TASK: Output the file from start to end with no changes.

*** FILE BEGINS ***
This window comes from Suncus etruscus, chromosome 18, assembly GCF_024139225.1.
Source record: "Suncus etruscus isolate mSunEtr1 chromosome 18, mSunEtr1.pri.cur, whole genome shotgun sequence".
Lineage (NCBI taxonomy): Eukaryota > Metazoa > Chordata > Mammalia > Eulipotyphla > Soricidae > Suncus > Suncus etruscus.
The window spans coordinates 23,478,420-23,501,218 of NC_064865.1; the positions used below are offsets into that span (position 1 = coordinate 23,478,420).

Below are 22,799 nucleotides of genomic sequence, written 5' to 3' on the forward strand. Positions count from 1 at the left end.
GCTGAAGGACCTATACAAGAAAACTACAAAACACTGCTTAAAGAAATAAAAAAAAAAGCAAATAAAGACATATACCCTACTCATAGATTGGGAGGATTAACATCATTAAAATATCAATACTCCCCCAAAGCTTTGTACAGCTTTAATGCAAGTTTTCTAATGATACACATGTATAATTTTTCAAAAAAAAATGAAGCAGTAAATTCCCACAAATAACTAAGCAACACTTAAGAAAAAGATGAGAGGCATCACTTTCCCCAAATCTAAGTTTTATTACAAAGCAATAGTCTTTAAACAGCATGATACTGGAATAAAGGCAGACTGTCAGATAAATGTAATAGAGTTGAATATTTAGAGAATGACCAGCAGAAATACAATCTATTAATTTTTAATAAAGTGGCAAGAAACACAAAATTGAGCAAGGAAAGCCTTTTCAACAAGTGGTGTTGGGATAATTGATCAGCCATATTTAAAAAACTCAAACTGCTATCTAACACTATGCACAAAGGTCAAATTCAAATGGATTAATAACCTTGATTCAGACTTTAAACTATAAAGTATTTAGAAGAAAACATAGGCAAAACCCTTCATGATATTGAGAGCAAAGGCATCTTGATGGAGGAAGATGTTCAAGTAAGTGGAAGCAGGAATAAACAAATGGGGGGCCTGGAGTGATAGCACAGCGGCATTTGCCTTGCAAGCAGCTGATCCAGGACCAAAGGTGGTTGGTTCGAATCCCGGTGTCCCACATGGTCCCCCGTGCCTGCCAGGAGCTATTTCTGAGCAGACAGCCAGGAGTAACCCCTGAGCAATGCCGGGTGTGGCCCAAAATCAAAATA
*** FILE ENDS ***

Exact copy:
This window comes from Suncus etruscus, chromosome 18, assembly GCF_024139225.1.
Source record: "Suncus etruscus isolate mSunEtr1 chromosome 18, mSunEtr1.pri.cur, whole genome shotgun sequence".
Lineage (NCBI taxonomy): Eukaryota > Metazoa > Chordata > Mammalia > Eulipotyphla > Soricidae > Suncus > Suncus etruscus.
The window spans coordinates 23,478,420-23,501,218 of NC_064865.1; the positions used below are offsets into that span (position 1 = coordinate 23,478,420).

Below are 22,799 nucleotides of genomic sequence, written 5' to 3' on the forward strand. Positions count from 1 at the left end.
GCTGAAGGACCTATACAAGAAAACTACAAAACACTGCTTAAAGAAATAAAAAAAAAAGCAAATAAAGACATATACCCTACTCATAGATTGGGAGGATTAACATCATTAAAATATCAATACTCCCCCAAAGCTTTGTACAGCTTTAATGCAAGTTTTCTAATGATACACATGTATAATTTTTCAAAAAAAAATGAAGCAGTAAATTCCCACAAATAACTAAGCAACACTTAAGAAAAAGATGAGAGGCATCACTTTCCCCAAATCTAAGTTTTATTACAAAGCAATAGTCTTTAAACAGCATGATACTGGAATAAAGGCAGACTGTCAGATAAATGTAATAGAGTTGAATATTTAGAGAATGACCAGCAGAAATACAATCTATTAATTTTTAATAAAGTGGCAAGAAACACAAAATTGAGCAAGGAAAGCCTTTTCAACAAGTGGTGTTGGGATAATTGATCAGCCATATTTAAAAAACTCAAACTGCTATCTAACACTATGCACAAAGGTCAAATTCAAATGGATTAATAACCTTGATTCAGACTTTAAACTATAAAGTATTTAGAAGAAAACATAGGCAAAACCCTTCATGATATTGAGAGCAAAGGCATCTTGATGGAGGAAGATGTTCAAGTAAGTGGAAGCAGGAATAAACAAATGGGGGGCCTGGAGTGATAGCACAGCGGCATTTGCCTTGCAAGCAGCTGATCCAGGACCAAAGGTGGTTGGTTCGAATCCCGGTGTCCCACATGGTCCCCCGTGCCTGCCAGGAGCTATTTCTGAGCAGACAGCCAGGAGTAACCCCTGAGCAATGCCGGGTGTGGCCCAAAATCAAAATA